Last year, I set some weightlifting goals for myself for four compound exercises: bench press, overhead press, deadlift, and squat. These days, I’m hovering right around the goal weights that I set. I thought it would be fun to break down how things are going for each lift, starting with the overhead press. This also gives me a dumb excuse to play with R more.
First, some quick background. I started casually training summer of 2013. I was weak. Between then and the end of the year, I slowly got my lifts up, but I still had a long way to go before I would even be comfortable with telling anyone my numbers.
The period between 2014 and 2016 could best be described as me having “F***arounditis”. I continued to go to the gym in the mornings but would very regularly skip days due to not waking up early enough. If I did make it, I only gave myself 20-30 minutes to get any work in. I’d have spurts of motivation from reading things on /r/fitness or /r/gainit, but never any real consistency. I did make improvements, but it was messy.
At the start of 2016, I signed up for a new gym after a move. This was the start of more consistent training and was the period where I’ve made the most progress. My consistency wasn’t perfect, but it was the best year so far. It was then that I set some strength goals, something I really should have done on my very first day. The goals motivated my consistency and it was the consistency that brought progress.
For goals, I settled on the intermediate column in this website’s list of strength standards. For example as a 150 lbs male, a one rep max of 122 lbs for overhead press would put me into the intermediate column, which is defined as being above the median strength for lifters of my same weight. Not awful and no longer “below average” so that’s good enough for me.
It took me much longer than it should have, but I hit this today (105 lbs × 7 reps at sub 150 lbs body-weight).
Here’s how my progress looked for this lift (from the last couple of years of data). Note that I use an estimated 1 rep max (using Lander’s formula) which uses a weight × reps × some coefficient formula to estimate a 1 rep max.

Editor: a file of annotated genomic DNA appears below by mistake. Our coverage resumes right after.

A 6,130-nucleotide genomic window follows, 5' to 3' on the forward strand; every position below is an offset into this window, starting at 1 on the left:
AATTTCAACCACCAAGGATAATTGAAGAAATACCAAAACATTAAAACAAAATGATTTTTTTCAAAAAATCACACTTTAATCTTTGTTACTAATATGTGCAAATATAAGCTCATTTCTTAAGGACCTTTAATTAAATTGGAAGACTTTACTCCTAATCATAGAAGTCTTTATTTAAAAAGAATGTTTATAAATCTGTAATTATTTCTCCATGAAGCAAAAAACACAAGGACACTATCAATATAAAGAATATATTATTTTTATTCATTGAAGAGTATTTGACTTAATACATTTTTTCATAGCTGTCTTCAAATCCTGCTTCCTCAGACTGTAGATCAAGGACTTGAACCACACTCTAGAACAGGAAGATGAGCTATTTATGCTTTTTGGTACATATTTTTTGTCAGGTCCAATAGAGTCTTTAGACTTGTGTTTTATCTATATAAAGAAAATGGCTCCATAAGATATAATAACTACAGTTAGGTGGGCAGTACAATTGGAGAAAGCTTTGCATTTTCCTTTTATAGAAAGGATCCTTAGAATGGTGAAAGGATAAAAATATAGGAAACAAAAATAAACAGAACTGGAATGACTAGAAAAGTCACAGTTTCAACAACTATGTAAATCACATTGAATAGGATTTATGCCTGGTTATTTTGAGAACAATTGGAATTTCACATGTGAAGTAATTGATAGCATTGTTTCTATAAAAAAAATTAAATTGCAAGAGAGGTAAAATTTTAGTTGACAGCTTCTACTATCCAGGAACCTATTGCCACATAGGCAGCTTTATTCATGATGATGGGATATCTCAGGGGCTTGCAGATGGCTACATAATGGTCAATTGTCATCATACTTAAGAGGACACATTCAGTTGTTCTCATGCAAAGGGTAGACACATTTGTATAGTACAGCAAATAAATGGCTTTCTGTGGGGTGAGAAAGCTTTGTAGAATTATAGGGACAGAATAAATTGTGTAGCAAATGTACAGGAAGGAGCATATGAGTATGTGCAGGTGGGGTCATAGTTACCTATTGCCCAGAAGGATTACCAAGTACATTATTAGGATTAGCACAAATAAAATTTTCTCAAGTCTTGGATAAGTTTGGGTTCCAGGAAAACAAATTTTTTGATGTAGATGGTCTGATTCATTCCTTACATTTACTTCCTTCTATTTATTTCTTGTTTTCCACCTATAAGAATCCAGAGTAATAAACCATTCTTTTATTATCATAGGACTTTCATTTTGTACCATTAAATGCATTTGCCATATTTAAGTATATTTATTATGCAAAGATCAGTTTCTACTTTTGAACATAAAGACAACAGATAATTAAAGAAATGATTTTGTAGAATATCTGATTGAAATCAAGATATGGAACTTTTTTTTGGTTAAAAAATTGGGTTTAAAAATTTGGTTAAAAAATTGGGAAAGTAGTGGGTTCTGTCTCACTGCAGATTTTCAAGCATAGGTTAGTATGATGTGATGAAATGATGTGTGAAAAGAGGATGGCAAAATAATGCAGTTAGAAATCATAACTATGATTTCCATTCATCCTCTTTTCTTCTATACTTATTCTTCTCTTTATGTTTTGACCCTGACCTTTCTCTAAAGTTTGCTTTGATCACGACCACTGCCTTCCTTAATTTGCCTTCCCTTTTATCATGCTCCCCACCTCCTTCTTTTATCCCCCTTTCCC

Some thoughts/observations from this:
- I’m definitely embarrassed about the lack of consistency before 2016.
- The increases in the start of 2016 are largely thanks to me half-following a 5×5 lifting program. I say half-following because I was not increasing the weight as regularly as I really should have. For this, I partly blame the gym for not having 2.5 lbs weights for increases (smallest plate they had were 5 lbs plates and full 10 lbs jumps are hard).
- I started following the Greyskull LP program in the summer of 2017 and I HIGHLY recommend it. One problem with other programs is how discouraging it is to fail a set. Failure means that you must drop the weight and it’ll be weeks until you work back up and get a chance to set a new personal record. Greyskull fixes this by having the final set be an AMRAP (as many reps as possible) set. To illustrate, if I fail a lift at 150, I must drop the weight to 135. However, if the last time I was at 135, the best I could do was 5 reps on the last set, I can now strive for 6+ reps to beat my old record. This is a GREAT design addition.
- Top three tips I wish I could have told myself when I started
- Consistency above everything else. Don’t skip sessions and give yourself plenty of time to finish everything.
- Pick the right program and follow it as best as you can. Greyskull > 5×5.
- (Related to #2) If the program says to increase the weight, do it. I had many sessions where I sat at the same weight for several sessions in a row. This was a mistake because failure is part of the design of each program and the overloading is necessary.
In future posts, I’ll share the graphs of my other three lifts.